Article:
This last PCC of the class to enter service is hard to miss. It wears an unusual green livery adopted in the 1960s by El Paso City Lines and only used for a few years. This version of the El Paso livery was chosen because an earlier version was identical to the “fruit salad” livery worn by PCC No. 1080, which honors Los Angeles Transit Lines. Both companies were part of National City Lines, which bought up numerous private streetcar companies and converted most of them them to buses after World War II. (Note to railfans: hold the comments on the conspiracy theory, please; it’s been hashed over to death. For those interested in background, go here.)
The crossed American and Mexican flags painted on the streetcar’s front (another authentic touch) reminds riders that the El Paso PCCs were the only ones to run an international route. On the actual El Paso PCCs, the seats were longitudinal — continuous benches against the sidewalls of the cars (like Muni’s Milan trams), so that government inspectors could process passengers more quickly.
El Paso shut down its streetcar lines in 1974, but lately, there has been talk of using six surviving actual El Paso PCCs for a downtown circulator there. (No international service, though.)
Meanwhile, we here in San Francisco say “Bienvenidos” to No. 1073. Your long wait to carry passengers here is over!
…it’s a window into a wonderful railroad operation in South America, captured by Market Street Railway member and co-chair of our calendar committee Kevin Sheridan. He’s just back from a trip to Chile, where he rode the rails and saw some great scenery, with and without trains.
On this Thanksgiving weekend, we’d like to shout out thanks to the San Francisco Municipal Transportation Agency (SFMTA), Muni’s parent, for their continuing support of historic transit. There are few agencies in the country that meaningfully support their own legacies, and none that do so in four distinct vehicle modes. (Of course, no one else HAS four vehicle modes like Muni: streetcar/light rail, motor coach, trolley coach, and cable car).
Case in point: O'Farrell, Jones & Hyde cable car No. 42, which carried delighted passengers on the California Street cable car line November 4 and 11 as part of this year’s Muni centennial celebrations. Muni’s cable car shop, which performed a mechanical restoration of the car in 2004-5 following a cosmetic restoration by our members, prepared and tested the unique car, while the operations side put it on the street without a hitch.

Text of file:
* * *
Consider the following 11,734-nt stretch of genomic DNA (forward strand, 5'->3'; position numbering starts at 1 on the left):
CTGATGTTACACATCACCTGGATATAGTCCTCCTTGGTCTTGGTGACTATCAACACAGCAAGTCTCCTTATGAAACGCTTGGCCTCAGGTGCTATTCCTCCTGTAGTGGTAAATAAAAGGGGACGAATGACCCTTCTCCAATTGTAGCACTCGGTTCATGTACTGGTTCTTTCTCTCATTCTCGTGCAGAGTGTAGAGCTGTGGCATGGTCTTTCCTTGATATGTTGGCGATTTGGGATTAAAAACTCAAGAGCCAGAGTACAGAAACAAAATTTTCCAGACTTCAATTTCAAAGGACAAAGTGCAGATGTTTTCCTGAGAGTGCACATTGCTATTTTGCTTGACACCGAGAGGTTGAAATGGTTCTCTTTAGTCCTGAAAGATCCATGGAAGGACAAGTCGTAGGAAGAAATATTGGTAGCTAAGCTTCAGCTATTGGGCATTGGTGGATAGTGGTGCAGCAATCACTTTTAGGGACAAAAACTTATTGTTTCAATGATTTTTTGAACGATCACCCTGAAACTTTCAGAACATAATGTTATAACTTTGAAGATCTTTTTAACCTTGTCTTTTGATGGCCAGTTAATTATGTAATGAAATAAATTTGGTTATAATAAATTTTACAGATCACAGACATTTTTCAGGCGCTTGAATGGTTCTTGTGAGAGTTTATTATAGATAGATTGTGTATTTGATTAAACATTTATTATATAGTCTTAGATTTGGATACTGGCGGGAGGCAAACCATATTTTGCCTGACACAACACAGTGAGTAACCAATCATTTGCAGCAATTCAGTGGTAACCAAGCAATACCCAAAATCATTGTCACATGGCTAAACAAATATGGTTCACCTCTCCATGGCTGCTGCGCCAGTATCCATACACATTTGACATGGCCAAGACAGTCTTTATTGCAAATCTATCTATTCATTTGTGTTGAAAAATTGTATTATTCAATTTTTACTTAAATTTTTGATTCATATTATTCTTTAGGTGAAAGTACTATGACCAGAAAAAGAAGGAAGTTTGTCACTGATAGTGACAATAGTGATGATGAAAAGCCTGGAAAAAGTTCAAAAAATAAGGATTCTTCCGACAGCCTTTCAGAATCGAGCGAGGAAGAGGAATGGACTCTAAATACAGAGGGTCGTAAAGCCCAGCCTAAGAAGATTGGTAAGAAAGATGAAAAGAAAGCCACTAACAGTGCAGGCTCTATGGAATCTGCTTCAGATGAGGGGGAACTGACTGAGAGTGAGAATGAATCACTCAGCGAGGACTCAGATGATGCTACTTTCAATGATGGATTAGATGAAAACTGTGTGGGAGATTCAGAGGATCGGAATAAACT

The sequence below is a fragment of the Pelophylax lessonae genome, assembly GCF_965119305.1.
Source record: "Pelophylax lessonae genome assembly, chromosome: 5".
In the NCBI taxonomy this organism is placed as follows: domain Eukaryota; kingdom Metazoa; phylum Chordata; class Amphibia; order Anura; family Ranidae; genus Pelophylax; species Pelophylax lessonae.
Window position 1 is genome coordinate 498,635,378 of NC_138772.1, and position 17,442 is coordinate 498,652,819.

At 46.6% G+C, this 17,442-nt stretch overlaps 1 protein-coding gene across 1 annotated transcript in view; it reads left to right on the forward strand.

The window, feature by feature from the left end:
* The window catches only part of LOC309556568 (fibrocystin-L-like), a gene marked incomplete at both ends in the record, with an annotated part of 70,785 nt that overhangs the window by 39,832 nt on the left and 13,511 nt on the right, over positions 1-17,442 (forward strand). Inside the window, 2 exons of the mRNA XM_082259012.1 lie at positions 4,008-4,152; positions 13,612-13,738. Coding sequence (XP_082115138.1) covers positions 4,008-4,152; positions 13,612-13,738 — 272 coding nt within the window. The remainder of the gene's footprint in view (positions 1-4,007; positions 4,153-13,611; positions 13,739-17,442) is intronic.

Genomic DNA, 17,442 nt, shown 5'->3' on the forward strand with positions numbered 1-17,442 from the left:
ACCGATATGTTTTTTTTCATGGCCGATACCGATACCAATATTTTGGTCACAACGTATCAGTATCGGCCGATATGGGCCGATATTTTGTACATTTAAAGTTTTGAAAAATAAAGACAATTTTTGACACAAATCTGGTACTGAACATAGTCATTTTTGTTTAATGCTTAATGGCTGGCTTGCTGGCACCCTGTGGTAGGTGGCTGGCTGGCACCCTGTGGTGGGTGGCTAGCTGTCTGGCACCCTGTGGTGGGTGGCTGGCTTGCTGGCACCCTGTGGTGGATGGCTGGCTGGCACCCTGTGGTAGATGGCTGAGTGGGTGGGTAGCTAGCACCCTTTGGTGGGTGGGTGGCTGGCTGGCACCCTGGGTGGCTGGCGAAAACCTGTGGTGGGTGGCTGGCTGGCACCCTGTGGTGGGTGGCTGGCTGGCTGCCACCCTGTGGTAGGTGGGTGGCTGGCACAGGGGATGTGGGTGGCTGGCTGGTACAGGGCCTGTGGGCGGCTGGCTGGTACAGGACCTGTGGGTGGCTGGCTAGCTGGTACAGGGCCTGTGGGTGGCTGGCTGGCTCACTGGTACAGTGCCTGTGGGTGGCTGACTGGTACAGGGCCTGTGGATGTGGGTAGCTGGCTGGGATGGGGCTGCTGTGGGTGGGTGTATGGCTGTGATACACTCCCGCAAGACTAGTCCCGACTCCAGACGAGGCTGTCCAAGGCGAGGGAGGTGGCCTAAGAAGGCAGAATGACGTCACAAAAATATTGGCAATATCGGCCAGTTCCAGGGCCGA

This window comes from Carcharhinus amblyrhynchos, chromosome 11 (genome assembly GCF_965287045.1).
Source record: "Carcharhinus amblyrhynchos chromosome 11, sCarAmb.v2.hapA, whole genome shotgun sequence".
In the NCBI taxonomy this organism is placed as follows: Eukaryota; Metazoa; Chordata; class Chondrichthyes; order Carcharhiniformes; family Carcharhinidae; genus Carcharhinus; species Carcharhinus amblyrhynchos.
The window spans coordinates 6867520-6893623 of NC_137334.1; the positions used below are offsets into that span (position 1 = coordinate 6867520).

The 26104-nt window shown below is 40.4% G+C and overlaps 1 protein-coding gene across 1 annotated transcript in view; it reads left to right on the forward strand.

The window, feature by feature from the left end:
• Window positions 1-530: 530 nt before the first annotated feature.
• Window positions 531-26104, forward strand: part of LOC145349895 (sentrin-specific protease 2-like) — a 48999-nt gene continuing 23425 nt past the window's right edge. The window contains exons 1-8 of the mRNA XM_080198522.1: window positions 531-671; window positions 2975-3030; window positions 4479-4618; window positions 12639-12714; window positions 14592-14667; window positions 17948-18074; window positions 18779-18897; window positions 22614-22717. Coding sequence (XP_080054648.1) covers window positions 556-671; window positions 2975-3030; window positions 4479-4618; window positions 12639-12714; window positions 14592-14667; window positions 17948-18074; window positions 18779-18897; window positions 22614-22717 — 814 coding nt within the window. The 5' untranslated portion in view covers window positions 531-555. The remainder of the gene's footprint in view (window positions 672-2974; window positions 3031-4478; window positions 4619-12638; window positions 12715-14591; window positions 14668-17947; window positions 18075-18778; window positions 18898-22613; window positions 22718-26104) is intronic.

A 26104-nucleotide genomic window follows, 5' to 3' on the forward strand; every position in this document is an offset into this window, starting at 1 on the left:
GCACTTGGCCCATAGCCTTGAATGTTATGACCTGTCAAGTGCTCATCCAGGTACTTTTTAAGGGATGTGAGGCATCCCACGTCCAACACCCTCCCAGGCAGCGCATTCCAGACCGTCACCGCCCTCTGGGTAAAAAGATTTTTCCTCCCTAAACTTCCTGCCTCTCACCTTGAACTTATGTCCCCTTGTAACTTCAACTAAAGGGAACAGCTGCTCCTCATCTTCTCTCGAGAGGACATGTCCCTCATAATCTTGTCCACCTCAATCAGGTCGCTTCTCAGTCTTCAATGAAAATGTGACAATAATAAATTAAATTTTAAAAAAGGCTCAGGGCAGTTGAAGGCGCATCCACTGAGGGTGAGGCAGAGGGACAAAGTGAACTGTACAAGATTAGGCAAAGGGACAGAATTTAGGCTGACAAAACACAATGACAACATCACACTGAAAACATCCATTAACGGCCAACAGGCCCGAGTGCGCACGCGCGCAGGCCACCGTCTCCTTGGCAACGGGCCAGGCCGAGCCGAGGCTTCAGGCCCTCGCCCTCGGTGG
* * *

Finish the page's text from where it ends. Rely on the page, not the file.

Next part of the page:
The special service drew the attention of Diane Harrigan of the website Postcards from San Francisco, who interviewed MSR President Rick Laubscher and created this great video of the day.
On the streetcar side, Operations made a special effort to get the city’s oldest streetcar, No. 578, out for special service on November 11, undertaking the special training of operatiors required. Again, riders were delighted. Robert Lewis sent us the narrated video below, showing a trip to Pier 39 and back. It also shows all the change along the waterfront enabled in part by the attractive, frequent F-line service.
By the way, on that trip we rode alongside perhaps the most knowledgeable living historian of the early years of San Francisco transit, Emiliano Echeverria. He told us with certainty that No. 578 was built in 1896, rather than 1895 as some reports have had it. In those days, he explained, each of the early streetcar lines had its own dedicated fleet, which was color-coded to make the cars easier to spot by intending riders. (The cable cars of this era operated by an early manifestation of our namesake, Market Street Railway Company, were operated and painted the same way.) Emiliano explained that the high number (the top number of this class was 580) indicates it was one of the extra cars bought when the Ellis and O'Farrell line was extended across Market Street to reach the Southern Pacific Peninsula train depot via Fourth Street. (That same route was taken over by Muni’s original F-Stockton line after World War II.) That dates 578 to 1896. (We’ve updated our own records.)